Activity began to ramp up. A few people saw a shadow figure darting across the balcony and so a Ouija board was set up in an attempt to open contact with any spirits that may have wanted to communicate. Before long, the glass did start to move around the board however I remain sceptical as to whether it was being pushed by ghostly hands given I had only met a couple of those participating a little more than an hour before!

Washroom

We then headed for the washroom and whilst calling out to the spirits a few of us heard a female voice make a very quiet ‘aaah’ sound behind us. I was stood at the very back of the group, so could absolutely rule out the possibility of it being one of the other investigators.

Cells, Pits and Dungeon

We spent the rest of the night in the dungeon, where prisoners were kept in inhumane conditions and often chained to the walls. A table tipping experiment roused the activity. The air felt thicker and we all felt as though we were no longer alone. As we sat in a circle and called out to what we believed was an elderly man, a number of the group could suddenly smell body odour. The smell mysteriously lifted as quickly as it came, but it became clear that we were not alone.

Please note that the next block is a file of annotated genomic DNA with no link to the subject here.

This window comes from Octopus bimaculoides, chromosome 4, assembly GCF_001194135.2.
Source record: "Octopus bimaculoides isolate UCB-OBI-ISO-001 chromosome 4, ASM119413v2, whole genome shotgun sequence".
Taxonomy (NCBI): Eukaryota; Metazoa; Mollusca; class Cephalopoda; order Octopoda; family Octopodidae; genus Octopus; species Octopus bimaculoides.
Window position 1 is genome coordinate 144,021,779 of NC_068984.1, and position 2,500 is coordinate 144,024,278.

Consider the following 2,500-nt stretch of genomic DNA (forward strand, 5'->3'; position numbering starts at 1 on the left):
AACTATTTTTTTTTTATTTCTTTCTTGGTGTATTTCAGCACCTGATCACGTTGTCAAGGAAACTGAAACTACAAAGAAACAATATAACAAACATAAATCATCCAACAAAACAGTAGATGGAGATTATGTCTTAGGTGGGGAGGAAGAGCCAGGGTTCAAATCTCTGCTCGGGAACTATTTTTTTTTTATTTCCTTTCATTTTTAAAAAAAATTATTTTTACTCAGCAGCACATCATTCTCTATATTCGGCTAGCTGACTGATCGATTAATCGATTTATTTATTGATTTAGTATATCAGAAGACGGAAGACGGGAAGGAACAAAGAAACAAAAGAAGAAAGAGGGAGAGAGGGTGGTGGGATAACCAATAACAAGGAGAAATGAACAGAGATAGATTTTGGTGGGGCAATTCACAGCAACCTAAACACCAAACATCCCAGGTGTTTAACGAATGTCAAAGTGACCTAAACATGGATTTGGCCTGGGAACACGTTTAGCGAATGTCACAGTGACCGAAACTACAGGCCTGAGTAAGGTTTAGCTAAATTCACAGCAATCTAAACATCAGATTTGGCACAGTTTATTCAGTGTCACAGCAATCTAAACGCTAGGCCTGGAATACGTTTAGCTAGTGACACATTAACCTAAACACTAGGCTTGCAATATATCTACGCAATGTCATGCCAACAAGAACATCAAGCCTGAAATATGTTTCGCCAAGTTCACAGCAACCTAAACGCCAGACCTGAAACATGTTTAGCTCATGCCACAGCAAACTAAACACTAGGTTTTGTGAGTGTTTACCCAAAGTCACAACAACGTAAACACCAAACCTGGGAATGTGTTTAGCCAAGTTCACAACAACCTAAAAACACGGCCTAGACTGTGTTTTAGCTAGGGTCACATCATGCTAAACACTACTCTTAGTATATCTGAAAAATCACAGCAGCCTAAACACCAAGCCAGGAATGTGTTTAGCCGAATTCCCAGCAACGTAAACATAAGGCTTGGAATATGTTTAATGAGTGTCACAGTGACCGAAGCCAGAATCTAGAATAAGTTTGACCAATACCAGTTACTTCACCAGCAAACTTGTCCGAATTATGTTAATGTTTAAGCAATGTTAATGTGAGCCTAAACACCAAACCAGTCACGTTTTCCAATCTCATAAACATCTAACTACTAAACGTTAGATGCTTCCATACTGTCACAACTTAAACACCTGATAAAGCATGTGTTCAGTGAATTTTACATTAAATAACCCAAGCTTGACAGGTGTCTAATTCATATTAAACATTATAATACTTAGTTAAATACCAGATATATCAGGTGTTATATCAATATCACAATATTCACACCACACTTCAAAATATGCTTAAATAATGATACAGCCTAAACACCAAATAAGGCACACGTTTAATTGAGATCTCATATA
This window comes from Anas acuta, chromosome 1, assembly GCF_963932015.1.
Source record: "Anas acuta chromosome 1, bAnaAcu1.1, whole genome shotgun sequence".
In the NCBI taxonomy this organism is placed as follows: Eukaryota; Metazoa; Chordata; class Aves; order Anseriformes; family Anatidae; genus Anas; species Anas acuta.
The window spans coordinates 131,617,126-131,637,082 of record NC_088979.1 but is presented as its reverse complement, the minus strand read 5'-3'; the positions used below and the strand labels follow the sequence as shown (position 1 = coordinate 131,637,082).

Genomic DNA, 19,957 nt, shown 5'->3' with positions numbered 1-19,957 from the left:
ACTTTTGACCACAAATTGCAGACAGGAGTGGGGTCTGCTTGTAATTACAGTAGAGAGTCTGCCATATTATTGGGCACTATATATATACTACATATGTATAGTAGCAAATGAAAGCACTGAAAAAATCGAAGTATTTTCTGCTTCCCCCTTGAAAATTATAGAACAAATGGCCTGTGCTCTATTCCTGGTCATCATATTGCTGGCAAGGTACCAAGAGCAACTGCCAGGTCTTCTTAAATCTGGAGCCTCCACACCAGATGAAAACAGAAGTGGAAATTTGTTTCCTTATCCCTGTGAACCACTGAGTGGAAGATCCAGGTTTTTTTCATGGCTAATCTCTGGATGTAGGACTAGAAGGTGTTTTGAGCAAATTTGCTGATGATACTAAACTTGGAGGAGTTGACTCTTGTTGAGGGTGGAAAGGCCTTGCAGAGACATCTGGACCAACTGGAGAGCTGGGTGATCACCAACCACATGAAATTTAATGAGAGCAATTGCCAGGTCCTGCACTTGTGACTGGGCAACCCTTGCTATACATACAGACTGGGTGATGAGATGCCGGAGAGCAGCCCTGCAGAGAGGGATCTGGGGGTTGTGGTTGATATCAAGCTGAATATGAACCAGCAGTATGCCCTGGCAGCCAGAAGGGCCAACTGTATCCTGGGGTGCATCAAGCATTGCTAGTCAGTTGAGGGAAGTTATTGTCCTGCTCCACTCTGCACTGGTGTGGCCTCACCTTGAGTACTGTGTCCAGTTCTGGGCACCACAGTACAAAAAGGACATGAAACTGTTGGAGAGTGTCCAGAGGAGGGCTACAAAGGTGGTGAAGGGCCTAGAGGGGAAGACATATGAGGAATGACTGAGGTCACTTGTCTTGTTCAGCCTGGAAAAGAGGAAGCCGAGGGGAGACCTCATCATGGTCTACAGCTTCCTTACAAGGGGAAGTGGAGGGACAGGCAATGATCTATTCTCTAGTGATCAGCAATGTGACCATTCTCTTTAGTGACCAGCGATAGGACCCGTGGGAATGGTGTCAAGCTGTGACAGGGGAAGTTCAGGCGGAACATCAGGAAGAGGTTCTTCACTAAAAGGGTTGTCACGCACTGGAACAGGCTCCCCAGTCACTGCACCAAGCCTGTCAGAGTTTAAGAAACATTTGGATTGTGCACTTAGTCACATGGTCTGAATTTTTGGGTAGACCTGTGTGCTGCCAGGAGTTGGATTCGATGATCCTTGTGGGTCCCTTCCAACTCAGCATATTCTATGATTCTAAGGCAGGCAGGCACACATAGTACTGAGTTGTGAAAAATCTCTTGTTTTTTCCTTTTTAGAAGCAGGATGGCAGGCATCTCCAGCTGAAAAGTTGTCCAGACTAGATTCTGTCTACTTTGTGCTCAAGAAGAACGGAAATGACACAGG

Then all hell broke loose! A number of thuds were heard as objects were thrown or dropped onto the sandy surface and the atmosphere in the pits was now oppressive and genuinely quite frightening. We were sat in absolute pitch black so it was impossible to completely rule out foul play however I started to become concerned that one of the group may get hurt as the alleged poltergeist activity increased.

The most compelling piece of evidence came a few moments later, when a stone was thrown with force and hit my back. Given where I was sat, there was no possibility it dropped from the ceiling or that one of the group had thrown this item. It’s probably the best poltergeist activity I have ever witnessed and to this day, I have no rational explanation for the incident.

Evidence

The full vigil was also recorded on an audio recorder, which was left in the middle of the room as we called out to the spirits in an attempt to record some EVPs.

Upon reviewing the audio, we uncovered some further evidence. A number of the items that were thrown can be heard landing in the clip and when the old man is asked to make himself known the stone that was directed at me is clearly thrown in response.

We also captured a male voice clearly whispering ‘No’ in answer to a similar question. None of the group heard this at the time and we believe it can be classified as a Grade A EVP (Electronic Voice Phenomena).